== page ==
TRK Fusions Identified in Hematologic Cancers

September 24, 2018
Bryant Furlow

A study shows TRK gene fusions in hematologic cancers may respond to larotrectinib.

In rare instances, oncogenic tropomyosin receptor kinase (TRK) gene fusions occur in hematologic cancers, and these malignancies might respond to larotrectinib, according to early preclinical research published in the Journal of Clinical Investigation.

“There have been scattered case reports of patients with TRK fusions in hematologic malignancies, but not a real systematic study,” said senior coauthor Omar I. Abdel-Wahab, MD, of the Human Oncology and Pathogenesis Program and Leukemia Service at the Memorial Sloan Kettering Cancer Center, New York. “So, we analyzed RNA sequencing data for TRK fusions across a cohort of just over 7,000 patients with different hematologic malignancies.”

The team identifiedTRK fusions in only 8 of those patients (0.01%), with acute myeloid leukemia (AML), B-cell acute lymphoblastic leukemia, histiocytosis, multiple myeloma, and dendritic cell neoplasms.

“The fusions we found were very similar to those found in solid tumors,” Abdel-Wahab noted. “Preclinically, they transformed cells and responded to TRK inhibition in preclinical models. Then we were able to treat an AML patient who had refractory disease and a TRK fusion.”

“We found that he had a [ETV6-NTRK2] TRK fusion,” Abdel-Wahab said. “We treated a xenograft from that patient with larotrectinib, which the FDA (Food and Drug Administration) has granted priority review for children and adults with TRK gene fusions. The xenograft responded beautifully to the larotrectinib.”

The TRK-fusion clones also responded when the patient received larotrectinib, Abdel-Wahab reported. But the patient’s other AML clones did not. The researchers also found previously-unidentified TRK fusions in two patients with multiple myeloma and one with AML.

The neurotrophic receptor tyrosine kinase genes NTRK1, NTRK2, and NTRK3 encode the TRK proteins TRKA, TRKB, and TRKC. Normally, they are involved in neurogenesis during embryonic development and subsequently in nerve function for appetite, proprioception, memory formation, and pain regulation.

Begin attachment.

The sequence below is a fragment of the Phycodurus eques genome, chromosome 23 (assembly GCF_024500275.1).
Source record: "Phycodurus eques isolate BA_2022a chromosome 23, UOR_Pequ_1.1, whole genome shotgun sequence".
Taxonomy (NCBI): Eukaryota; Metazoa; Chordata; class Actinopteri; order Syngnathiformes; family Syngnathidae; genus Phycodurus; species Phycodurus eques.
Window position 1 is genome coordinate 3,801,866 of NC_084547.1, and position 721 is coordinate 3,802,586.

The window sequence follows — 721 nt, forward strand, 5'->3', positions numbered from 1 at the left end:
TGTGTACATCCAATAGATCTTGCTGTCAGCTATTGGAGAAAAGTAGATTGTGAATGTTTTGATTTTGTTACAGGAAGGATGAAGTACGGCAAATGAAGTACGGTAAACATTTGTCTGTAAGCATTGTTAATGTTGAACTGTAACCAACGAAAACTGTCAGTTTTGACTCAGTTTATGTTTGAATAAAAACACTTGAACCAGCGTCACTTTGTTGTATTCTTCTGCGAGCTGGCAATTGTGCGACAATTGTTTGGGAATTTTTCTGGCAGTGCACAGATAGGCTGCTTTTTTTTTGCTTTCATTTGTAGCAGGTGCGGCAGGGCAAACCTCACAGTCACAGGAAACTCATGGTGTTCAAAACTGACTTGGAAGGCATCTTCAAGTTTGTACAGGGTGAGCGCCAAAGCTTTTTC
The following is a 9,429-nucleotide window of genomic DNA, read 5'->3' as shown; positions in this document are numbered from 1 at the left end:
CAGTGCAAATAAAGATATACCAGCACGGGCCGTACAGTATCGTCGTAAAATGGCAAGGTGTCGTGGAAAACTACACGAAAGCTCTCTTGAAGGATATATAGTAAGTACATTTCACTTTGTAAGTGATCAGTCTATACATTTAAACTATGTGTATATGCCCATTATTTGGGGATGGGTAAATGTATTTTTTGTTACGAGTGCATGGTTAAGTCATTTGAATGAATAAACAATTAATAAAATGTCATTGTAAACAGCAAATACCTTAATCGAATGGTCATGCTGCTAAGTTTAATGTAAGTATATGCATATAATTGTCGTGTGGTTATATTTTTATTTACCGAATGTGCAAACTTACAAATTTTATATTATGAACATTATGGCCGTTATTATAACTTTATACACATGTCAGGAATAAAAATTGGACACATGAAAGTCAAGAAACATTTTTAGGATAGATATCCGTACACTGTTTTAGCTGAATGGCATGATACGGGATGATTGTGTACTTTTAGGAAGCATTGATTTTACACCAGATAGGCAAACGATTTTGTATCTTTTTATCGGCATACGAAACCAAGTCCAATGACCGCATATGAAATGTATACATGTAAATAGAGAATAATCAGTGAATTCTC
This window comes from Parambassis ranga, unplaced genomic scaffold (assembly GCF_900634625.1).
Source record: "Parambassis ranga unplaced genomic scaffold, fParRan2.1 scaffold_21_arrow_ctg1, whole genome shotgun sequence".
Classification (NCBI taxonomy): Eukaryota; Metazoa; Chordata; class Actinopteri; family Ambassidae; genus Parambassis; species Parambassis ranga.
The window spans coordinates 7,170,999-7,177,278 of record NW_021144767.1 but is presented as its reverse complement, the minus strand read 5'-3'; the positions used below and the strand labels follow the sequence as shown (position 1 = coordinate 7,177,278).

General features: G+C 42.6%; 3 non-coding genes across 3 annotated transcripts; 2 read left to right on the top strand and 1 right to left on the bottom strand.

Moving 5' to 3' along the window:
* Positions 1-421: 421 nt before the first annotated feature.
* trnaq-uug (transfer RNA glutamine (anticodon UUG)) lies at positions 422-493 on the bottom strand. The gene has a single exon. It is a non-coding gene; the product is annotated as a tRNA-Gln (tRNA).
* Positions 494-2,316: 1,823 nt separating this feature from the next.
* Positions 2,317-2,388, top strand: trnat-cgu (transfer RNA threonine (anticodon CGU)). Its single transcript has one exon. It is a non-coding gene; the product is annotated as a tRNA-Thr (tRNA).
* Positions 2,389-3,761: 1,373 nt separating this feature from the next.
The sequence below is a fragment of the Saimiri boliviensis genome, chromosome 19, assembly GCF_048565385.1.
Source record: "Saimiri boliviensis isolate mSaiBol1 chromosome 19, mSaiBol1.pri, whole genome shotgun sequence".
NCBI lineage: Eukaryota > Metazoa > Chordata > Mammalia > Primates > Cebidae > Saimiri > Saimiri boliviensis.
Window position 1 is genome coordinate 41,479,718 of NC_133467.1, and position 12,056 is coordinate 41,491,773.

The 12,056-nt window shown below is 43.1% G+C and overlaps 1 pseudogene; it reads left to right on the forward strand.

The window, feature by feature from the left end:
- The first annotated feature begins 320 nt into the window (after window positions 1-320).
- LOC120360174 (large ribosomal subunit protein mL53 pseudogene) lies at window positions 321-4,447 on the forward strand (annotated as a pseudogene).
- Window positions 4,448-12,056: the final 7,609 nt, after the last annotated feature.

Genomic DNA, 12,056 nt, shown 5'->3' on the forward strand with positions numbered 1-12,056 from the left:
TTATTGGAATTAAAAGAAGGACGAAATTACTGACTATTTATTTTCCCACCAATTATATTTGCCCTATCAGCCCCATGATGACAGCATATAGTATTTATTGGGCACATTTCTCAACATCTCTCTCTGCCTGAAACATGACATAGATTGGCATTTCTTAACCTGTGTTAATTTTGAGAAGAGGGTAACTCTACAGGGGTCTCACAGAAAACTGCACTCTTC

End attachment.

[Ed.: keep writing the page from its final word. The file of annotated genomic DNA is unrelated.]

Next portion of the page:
“Fusions involving those three neurotropic receptor tyrosine kinases are quite rare in hematopoietic malignancies, but the ones identified clearly play a role in the pathology of the disease,”  David Bodine, PhD, senior investigator, Genetics and Molecular Biology Branch, National Human Genome Research Institute, National Institutes of Health, Bethesda, Maryland, told Cancer Network.

“The authors showed that simply adding the fusion gene to primary mouse cells increased proliferation and/or transformation of cell lines,” Bodine said. “[They] showed that cells making the fusion protein are amenable to targeted inhibition.”

Larotrectinib is a highly-selective TRK inhibitor. Loxo Oncology and Bayer are collaborating on the clinical development of larotrectinib for solid tumors that harbor TRK gene fusions.

In May 2018, the FDA granted the drug Priority Review and announced an anticipated decision by November 26, 2018. Although TRK fusions are rare, they occur across many cancer types.

“Independent of the histologic subtype of cancer, the tissue type of the cancer, it seems that inhibition of TRK has therapeutic impact” in solid tumors, Abdel-Wahab noted. “It's part of the emerging concept of targeting molecular alterations rather than treating specific tissue locations or tumor types, like breast cancer or colon cancer.”

“As we learn more and more about the genomics of cancer, it's become really clear that a lot of our targetable genetic alterations are not commonly shared across a large number of patients with one specific type of cancer,” Abdel-Wahab said. “There are a lot of people walking around with TRK fusions, but the proportion within any given disease is low.”

“There are a lot of critics of precision medicine right but I’ll tell you: if you ever put a patient on a TRK inhibitor like larotrectinib [for a solid-tumor cancer], you’ll want to test everybody because the responses are just incredible,” said David Hong, MD, of the University of Texas MD Anderson Cancer Center in Houston. “Complete responses in 15%–20% of patients. You just don’t see that in advanced solid tumor cancers.”

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